Wednesday, 29 February 2012
Forty years ago, on 28 January 1972, President Richard Nixon signed his “war on drugs” into law. Drugs were “public enemy number one,” said Nixon, and action was necessary because addiction to narcotics had “assumed the dimensions of a national emergency”.
Four decades on, and the global clampdown on drugs continues unabated. From London to Bogota to Kabul, the same disastrous policies are being repeated with the same destructive consequences. As a Global Commission on Drug Policy report released in June 2010 argued, the global war on drugs has resulted in “devastating consequences for individuals and societies around the world”.
In the years since President Nixon’s declaration, the US government has spent trillions of dollars attempting to destroy the illegal drugs trade – both at home and abroad. The U.S. federal government spent over $15 billion dollars in 2010 on the war on drugs, at a rate of around $500 per second. The human consequences are even more troubling. Around 90 per cent of all cocaine consumed in the US comes via Mexico – a place where, since 2006, over 47,000 people have been killed in President Philip Calderon’s violent battle with the drug cartels.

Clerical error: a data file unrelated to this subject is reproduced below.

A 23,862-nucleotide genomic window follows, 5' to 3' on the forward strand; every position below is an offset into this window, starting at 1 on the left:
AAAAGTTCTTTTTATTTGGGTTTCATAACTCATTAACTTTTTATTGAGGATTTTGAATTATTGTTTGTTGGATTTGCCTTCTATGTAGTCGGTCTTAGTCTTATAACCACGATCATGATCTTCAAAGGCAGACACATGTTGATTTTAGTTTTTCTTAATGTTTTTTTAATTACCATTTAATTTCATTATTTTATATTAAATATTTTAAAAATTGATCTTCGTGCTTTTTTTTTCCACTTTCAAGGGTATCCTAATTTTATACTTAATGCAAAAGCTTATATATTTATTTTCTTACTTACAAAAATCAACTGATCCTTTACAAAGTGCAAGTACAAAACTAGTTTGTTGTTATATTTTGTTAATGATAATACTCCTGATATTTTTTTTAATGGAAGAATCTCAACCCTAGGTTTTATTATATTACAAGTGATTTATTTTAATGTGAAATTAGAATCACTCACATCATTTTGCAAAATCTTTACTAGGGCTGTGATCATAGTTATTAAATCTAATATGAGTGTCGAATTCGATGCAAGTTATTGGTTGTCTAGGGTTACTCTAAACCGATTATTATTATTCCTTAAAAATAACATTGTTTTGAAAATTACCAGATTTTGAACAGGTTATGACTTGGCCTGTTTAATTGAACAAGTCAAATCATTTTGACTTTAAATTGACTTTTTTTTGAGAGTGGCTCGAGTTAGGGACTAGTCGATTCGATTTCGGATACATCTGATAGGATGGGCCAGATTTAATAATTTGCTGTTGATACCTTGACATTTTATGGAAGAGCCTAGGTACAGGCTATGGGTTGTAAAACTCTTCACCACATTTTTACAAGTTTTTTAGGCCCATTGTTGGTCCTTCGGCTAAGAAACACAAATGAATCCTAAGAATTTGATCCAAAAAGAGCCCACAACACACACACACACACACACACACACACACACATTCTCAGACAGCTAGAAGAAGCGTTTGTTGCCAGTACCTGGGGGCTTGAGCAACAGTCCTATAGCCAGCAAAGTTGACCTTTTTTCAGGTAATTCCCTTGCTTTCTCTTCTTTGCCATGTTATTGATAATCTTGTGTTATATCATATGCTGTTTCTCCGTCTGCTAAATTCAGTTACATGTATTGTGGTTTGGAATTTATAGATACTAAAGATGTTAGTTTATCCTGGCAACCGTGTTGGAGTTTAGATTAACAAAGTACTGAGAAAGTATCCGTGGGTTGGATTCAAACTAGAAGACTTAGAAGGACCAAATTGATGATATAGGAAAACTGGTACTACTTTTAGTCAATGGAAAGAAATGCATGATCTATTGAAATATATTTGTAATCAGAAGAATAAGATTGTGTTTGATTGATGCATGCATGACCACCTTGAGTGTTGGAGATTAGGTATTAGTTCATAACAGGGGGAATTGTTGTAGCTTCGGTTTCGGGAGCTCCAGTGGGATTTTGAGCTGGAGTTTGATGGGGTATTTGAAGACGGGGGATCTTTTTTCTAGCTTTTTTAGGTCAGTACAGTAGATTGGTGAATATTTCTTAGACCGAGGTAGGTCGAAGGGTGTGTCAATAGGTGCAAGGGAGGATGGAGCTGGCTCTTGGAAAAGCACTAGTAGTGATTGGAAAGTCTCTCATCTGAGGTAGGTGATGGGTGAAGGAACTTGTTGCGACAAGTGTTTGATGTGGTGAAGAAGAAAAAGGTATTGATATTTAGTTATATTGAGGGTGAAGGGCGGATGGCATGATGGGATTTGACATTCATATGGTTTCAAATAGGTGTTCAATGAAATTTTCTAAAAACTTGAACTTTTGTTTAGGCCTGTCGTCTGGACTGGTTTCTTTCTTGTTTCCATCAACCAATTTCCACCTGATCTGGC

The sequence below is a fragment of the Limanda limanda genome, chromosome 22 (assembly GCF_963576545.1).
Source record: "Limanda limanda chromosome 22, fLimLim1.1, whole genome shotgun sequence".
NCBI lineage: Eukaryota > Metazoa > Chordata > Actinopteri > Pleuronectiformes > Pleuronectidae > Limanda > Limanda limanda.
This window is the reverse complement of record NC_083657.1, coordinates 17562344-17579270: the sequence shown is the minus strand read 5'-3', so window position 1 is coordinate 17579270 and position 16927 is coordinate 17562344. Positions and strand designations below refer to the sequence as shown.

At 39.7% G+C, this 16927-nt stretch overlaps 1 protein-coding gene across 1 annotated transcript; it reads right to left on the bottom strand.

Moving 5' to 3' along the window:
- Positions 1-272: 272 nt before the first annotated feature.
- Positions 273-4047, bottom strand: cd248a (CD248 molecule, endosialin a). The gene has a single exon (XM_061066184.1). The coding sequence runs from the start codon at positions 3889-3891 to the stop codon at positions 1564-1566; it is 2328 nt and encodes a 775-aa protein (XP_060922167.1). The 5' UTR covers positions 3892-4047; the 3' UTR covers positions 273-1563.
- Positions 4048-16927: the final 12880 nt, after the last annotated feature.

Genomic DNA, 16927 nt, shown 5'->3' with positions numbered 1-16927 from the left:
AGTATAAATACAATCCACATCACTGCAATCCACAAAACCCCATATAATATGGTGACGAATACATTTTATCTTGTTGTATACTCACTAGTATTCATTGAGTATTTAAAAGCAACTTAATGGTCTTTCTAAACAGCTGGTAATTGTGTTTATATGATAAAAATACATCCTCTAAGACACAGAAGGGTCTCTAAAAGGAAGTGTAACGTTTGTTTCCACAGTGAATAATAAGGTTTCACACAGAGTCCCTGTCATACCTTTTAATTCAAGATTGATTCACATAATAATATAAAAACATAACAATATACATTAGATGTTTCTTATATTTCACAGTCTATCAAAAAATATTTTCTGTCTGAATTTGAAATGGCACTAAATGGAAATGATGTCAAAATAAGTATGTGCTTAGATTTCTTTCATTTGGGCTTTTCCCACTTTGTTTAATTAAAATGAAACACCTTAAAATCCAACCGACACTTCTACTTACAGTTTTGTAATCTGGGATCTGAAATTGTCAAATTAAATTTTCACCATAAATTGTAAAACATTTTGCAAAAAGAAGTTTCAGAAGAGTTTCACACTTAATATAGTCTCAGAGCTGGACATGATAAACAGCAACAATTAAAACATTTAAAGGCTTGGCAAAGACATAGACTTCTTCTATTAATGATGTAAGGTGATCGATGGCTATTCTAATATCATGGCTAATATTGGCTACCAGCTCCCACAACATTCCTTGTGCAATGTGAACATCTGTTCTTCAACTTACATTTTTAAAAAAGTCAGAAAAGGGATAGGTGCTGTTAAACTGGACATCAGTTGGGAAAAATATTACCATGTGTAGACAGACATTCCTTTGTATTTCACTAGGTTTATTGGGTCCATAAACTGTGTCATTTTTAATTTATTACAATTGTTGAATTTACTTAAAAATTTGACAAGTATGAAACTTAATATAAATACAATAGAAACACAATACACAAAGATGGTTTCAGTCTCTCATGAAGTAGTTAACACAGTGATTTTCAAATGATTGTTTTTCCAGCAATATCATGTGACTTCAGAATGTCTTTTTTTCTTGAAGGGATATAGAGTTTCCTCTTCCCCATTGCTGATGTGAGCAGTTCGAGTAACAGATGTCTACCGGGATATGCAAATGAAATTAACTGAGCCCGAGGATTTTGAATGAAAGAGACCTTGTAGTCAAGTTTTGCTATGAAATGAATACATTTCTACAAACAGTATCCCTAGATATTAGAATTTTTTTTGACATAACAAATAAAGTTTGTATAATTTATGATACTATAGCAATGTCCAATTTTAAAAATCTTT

Tuesday, 21 February 2012
I don’t know about you, but before I tuned into the Channel Four show I had no idea what a big fat gypsy wedding was. I assumed it must be something to do with gypsies and weddings, obviously, but I failed to grasp why such a program would ever make it on to television. Lots of people get married, I reasoned, so why should a gypsy wedding be more deserving of airtime than anything else.
So I did it. I tuned in. And now everything has become a little clearer. Despite the assurances of Channel Four that the program is about combating the negative tabloid portrayal of gypsies, the whole thing stuck to the script more comprehensively than a Daily Mail editorial. Smashing stereotypes? Hardly. More like hammering them home with a sledgehammer and a stick of dynamite.
While I am arguably too young to delve deep into the archives of television history (I am 29), I struggle to recall a time when so much of the weekly schedule was filled with programmes designed to allow us, the public, to look down with disdain on other, more marginal groups; and usually under a pseudo-progressive guise of empathising with those on the receiving end of our spiteful laughter.
I do not wish to single out Channel Four here. They are, after all, only commissioning programs they believe (and correctly, in the case of Big Fat Gypsy Weddings) will be popular. Look elsewhere if you prefer. Turn on the Jeremy Kyle show; watch one of Ricky Gervais’s recent offerings; listen to a Frankie Boyle joke; dig out the Little Britain DVDs. Wherever you look this type of “entertainment” has gradually taken over our television screens, pumping up the self-esteem of the middle classes by giving a sly kick to those clinging on to the lower rungs of the social ladder.